Stroke Under Anethesia. Can I Go Under Again?

I had twins 6 weeks early due to pre eclampsia in 2008. Once the kids were born, they took me off birth control and put me on blood pressure meds.Once they made that switch, I was suffering from debilitating migraines that were accommodated by visual auras. I had to have a mass removed from my lung in 2009 and while I was under anesthesia I had a stroke in my occipital lobe. I have not recovered 100% of my vision, and never will. Id like to get a tummy tuck and breast reduction. Can I go under?

Doctor Answers (7)

Stroke before surgery

+2

Having a stroke from a prior anesthesia episode must have been a scary experience. You might be safe to have surgery or you might not. This is going to require your neurologist, primary care physician, anesthesiologist and plastic surgeon to come up with a plan of care. Whether they will be able to mitigate the risks of another neurologic event, I’m unsure.

 

Good luck and thank you for the question.

Sincerely,

Anire Okpaku MD FACS

 


Miami Plastic Surgeon
4.5 out of 5 stars 25 reviews

Determining medical risks prior to elective surgery

+1

Medical clearance will be the key to whether or not it is safe for you to have a general anesthetic for any elective procedures including cosmetic surgery.  In some instances the risks just do not justify the benefits.  Once all of the facts are out on the table a reasonable decision can be made to determine if you should proceed.  Best wishes.  DR. Z

Jeffrey Zwiren, MD
Atlanta Plastic Surgeon
5.0 out of 5 stars 9 reviews

Stroke under anesthesia

+1

I am sorry to hear of your medical issues over the last 5 years.   I must say you are brave to consider cosmetic enhancement surgery after this.  

It is important to consider that cosmetic surgery is not a medically necessary procedure and the risk to rewards should be evaluated appropriately.      

I would also ask that you undergo evaluation by your neurologist and a board certified plastic surgeon to carefully evaluate if you are a candidate for a procedure and if so, when the appropriate time might be.

I wish you all the best!!

 

Dr. Gill

Paul S. Gill, MD
Houston Plastic Surgeon
5.0 out of 5 stars 35 reviews

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Anesthesia for cosmetic surgery

+1

This is a tough situation.  As long as you're cleared by the appropriate physicans you should be okay.  However, since you already had one stroke you may have another and it may not be in your best interest to risk it for cosmetic surgery.

Jeffrey E. Schreiber, MD, FACS
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Anesthesia after major medical problems

+1

Wow, that's a lot of stuff you had to go through. While it sounds like you deserve to do something good for yourself you need to be safe. I think you need to discuss your health issues with both your Internist and Neurologist to get "cleared". I would do this before you even go for a consultation with a Plastic surgeon.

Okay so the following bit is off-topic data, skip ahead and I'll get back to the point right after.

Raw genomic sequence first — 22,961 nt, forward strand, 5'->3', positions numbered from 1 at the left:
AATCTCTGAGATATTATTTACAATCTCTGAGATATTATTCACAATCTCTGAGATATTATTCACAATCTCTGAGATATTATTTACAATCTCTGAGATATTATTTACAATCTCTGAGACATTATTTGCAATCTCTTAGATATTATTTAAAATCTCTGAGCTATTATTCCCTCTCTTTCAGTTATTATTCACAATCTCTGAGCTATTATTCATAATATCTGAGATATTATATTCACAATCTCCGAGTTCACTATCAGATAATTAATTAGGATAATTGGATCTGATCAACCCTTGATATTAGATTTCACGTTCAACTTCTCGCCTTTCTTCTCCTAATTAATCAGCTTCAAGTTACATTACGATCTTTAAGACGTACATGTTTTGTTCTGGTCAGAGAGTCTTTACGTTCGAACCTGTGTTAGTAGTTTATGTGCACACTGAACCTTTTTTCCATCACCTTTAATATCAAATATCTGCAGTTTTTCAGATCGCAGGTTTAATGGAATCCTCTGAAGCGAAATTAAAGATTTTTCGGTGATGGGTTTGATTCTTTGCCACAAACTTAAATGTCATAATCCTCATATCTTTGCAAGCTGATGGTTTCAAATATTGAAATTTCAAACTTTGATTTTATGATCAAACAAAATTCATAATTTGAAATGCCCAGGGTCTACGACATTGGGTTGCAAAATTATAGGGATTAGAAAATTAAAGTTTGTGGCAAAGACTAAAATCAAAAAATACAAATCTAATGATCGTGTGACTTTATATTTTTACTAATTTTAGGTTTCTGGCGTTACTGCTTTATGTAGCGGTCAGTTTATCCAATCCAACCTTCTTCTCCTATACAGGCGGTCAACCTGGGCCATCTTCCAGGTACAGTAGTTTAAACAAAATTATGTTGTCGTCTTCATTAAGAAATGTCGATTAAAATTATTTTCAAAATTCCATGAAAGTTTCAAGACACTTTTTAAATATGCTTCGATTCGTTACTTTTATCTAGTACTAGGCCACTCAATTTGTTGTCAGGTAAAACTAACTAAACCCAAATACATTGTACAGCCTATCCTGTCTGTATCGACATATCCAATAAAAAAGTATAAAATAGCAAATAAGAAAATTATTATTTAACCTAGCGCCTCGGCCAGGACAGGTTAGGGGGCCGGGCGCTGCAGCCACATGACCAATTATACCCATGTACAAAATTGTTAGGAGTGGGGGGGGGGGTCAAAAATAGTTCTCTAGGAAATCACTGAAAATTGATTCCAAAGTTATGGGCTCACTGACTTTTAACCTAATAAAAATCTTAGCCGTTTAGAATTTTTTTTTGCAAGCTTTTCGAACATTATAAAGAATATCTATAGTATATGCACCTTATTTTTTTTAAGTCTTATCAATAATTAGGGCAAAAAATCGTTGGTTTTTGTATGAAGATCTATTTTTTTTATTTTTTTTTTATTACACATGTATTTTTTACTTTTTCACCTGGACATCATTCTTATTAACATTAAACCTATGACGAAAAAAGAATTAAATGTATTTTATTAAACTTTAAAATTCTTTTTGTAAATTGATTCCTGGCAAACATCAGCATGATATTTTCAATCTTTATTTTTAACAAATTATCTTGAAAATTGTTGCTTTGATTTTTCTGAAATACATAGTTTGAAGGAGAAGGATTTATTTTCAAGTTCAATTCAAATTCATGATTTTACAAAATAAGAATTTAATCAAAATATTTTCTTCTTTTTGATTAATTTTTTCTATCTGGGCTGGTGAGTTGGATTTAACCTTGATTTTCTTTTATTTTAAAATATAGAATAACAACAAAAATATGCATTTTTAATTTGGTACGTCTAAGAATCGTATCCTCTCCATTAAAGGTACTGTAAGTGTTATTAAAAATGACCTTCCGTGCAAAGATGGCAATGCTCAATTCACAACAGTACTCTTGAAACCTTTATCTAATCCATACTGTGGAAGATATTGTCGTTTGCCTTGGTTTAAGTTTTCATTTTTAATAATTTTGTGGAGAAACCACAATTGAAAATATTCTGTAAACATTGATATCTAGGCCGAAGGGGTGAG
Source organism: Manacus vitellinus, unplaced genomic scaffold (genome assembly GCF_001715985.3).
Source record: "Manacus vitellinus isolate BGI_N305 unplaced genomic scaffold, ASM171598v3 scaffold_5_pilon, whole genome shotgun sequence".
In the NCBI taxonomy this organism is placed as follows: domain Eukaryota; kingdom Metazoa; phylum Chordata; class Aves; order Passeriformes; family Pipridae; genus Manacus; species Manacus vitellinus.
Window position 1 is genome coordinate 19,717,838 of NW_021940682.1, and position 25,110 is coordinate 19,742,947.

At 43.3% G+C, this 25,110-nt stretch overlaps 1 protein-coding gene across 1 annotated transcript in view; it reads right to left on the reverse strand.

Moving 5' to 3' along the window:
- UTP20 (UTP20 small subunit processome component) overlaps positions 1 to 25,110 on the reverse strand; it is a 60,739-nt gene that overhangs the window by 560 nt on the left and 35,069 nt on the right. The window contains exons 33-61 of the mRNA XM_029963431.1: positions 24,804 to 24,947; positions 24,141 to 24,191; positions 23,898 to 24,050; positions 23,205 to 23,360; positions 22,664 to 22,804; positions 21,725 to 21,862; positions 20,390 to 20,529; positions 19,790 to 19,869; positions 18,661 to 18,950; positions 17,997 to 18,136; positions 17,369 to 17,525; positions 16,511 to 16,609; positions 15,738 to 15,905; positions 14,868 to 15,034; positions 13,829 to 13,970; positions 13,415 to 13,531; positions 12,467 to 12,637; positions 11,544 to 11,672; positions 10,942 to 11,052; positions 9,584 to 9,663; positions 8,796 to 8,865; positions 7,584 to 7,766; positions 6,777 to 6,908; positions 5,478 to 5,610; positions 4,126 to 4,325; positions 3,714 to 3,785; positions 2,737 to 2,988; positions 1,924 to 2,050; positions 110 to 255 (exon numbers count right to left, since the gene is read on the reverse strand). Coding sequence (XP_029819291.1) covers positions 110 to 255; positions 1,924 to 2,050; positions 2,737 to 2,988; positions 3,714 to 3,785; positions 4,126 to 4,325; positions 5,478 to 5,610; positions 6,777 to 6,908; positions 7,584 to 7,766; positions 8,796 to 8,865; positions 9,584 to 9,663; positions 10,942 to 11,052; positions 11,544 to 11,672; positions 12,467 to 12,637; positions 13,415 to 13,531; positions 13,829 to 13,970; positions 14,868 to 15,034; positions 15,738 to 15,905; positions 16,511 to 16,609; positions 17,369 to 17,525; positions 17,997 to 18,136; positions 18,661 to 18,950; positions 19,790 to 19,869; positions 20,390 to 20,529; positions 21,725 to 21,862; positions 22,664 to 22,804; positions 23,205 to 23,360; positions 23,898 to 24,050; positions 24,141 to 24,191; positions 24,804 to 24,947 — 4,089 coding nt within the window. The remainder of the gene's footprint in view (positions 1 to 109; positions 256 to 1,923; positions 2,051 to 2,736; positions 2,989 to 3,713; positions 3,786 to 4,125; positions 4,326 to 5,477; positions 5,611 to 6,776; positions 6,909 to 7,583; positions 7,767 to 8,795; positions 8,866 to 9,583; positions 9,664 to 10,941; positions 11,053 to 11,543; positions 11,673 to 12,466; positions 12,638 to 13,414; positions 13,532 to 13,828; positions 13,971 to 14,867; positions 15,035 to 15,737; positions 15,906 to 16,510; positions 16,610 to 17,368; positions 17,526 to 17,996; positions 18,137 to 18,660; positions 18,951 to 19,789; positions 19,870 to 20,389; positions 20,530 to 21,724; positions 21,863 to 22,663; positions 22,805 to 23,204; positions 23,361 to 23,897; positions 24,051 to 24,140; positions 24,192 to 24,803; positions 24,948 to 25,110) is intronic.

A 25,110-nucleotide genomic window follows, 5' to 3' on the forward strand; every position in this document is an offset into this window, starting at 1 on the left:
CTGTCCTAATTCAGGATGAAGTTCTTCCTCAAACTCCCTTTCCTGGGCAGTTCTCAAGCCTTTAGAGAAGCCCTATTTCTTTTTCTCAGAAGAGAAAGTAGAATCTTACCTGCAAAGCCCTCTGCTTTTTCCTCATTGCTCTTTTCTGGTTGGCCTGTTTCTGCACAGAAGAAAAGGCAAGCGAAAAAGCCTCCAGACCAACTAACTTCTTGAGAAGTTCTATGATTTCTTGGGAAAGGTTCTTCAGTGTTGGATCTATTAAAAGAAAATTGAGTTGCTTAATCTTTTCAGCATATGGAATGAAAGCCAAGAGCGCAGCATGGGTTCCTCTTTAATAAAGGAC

Ronald Schuster, MD
Baltimore Plastic Surgeon
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Surgery After Stroke

+1

A stroke risk assessment would be helpful for you to decide whether elective surgery would be possible. 

A Neurologist could review your prior hospitalization and possibly do some additional testing.  With this information, the doctor could let you know whether cosmetic surgery is in your future. 

Melissa Johnson, MD
Springfield Plastic Surgeon
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Stroke under anesthesia

+1

A plastic surgeon may be the last doctor to ask about the risks of a recurrent stroke in this setting. 

Begin with your primary physician and/or your neurologist. Whoever diagnosed your stroke probably did some testing which may have found the underlying cause, and that information would be helpful in determining future risk.

When you are ready to go, consider getting a pre-op anesthesia consult. Ultimately, the anesthesiologist will be responsible for the safety decision to go ahead with surgery. GIven your history, allowing that doctor a chance to evaluate you more than moments before surgery will minimize the chances of a delay.

Thanks for your and best wishes.

Jourdan Gottlieb, MD
Seattle Plastic Surgeon
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These answers are for educational purposes and should not be relied upon as a substitute for medical advice you may receive from your physician. If you have a medical emergency, please call 911. These answers do not constitute or initiate a patient/doctor relationship.